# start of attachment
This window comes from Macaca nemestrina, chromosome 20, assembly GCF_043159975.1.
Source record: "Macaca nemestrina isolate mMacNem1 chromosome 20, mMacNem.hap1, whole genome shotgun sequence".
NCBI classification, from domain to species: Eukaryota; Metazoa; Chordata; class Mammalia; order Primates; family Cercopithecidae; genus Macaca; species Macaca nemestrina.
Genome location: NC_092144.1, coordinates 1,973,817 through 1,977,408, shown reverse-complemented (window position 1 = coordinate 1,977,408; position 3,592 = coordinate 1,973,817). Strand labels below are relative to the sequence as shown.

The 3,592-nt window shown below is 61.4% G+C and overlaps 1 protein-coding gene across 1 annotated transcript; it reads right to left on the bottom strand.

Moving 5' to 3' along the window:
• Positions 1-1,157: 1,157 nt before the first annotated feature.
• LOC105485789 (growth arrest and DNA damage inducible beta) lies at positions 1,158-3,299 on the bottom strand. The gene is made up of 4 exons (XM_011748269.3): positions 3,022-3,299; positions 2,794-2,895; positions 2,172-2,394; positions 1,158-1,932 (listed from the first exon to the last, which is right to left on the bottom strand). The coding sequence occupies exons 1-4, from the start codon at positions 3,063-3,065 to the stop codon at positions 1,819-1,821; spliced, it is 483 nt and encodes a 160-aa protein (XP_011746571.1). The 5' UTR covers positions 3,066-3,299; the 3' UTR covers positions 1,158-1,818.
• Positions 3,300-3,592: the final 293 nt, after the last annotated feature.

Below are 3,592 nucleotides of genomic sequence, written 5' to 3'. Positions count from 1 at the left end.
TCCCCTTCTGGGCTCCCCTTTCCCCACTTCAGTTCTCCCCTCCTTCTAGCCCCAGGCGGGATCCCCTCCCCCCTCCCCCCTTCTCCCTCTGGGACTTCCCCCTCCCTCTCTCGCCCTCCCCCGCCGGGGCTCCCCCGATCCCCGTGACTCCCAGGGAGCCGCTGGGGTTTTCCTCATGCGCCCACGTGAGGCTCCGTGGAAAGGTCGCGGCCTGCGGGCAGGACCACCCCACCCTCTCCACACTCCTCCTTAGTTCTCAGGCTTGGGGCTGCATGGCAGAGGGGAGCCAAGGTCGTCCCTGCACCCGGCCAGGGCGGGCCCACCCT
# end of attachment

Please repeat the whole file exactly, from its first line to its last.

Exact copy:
This window comes from Macaca nemestrina, chromosome 20, assembly GCF_043159975.1.
Source record: "Macaca nemestrina isolate mMacNem1 chromosome 20, mMacNem.hap1, whole genome shotgun sequence".
NCBI classification, from domain to species: Eukaryota; Metazoa; Chordata; class Mammalia; order Primates; family Cercopithecidae; genus Macaca; species Macaca nemestrina.
Genome location: NC_092144.1, coordinates 1,973,817 through 1,977,408, shown reverse-complemented (window position 1 = coordinate 1,977,408; position 3,592 = coordinate 1,973,817). Strand labels below are relative to the sequence as shown.

The 3,592-nt window shown below is 61.4% G+C and overlaps 1 protein-coding gene across 1 annotated transcript; it reads right to left on the bottom strand.

Moving 5' to 3' along the window:
• Positions 1-1,157: 1,157 nt before the first annotated feature.
• LOC105485789 (growth arrest and DNA damage inducible beta) lies at positions 1,158-3,299 on the bottom strand. The gene is made up of 4 exons (XM_011748269.3): positions 3,022-3,299; positions 2,794-2,895; positions 2,172-2,394; positions 1,158-1,932 (listed from the first exon to the last, which is right to left on the bottom strand). The coding sequence occupies exons 1-4, from the start codon at positions 3,063-3,065 to the stop codon at positions 1,819-1,821; spliced, it is 483 nt and encodes a 160-aa protein (XP_011746571.1). The 5' UTR covers positions 3,066-3,299; the 3' UTR covers positions 1,158-1,818.
• Positions 3,300-3,592: the final 293 nt, after the last annotated feature.

Below are 3,592 nucleotides of genomic sequence, written 5' to 3'. Positions count from 1 at the left end.
TCCCCTTCTGGGCTCCCCTTTCCCCACTTCAGTTCTCCCCTCCTTCTAGCCCCAGGCGGGATCCCCTCCCCCCTCCCCCCTTCTCCCTCTGGGACTTCCCCCTCCCTCTCTCGCCCTCCCCCGCCGGGGCTCCCCCGATCCCCGTGACTCCCAGGGAGCCGCTGGGGTTTTCCTCATGCGCCCACGTGAGGCTCCGTGGAAAGGTCGCGGCCTGCGGGCAGGACCACCCCACCCTCTCCACACTCCTCCTTAGTTCTCAGGCTTGGGGCTGCATGGCAGAGGGGAGCCAAGGTCGTCCCTGCACCCGGCCAGGGCGGGCCCACCCT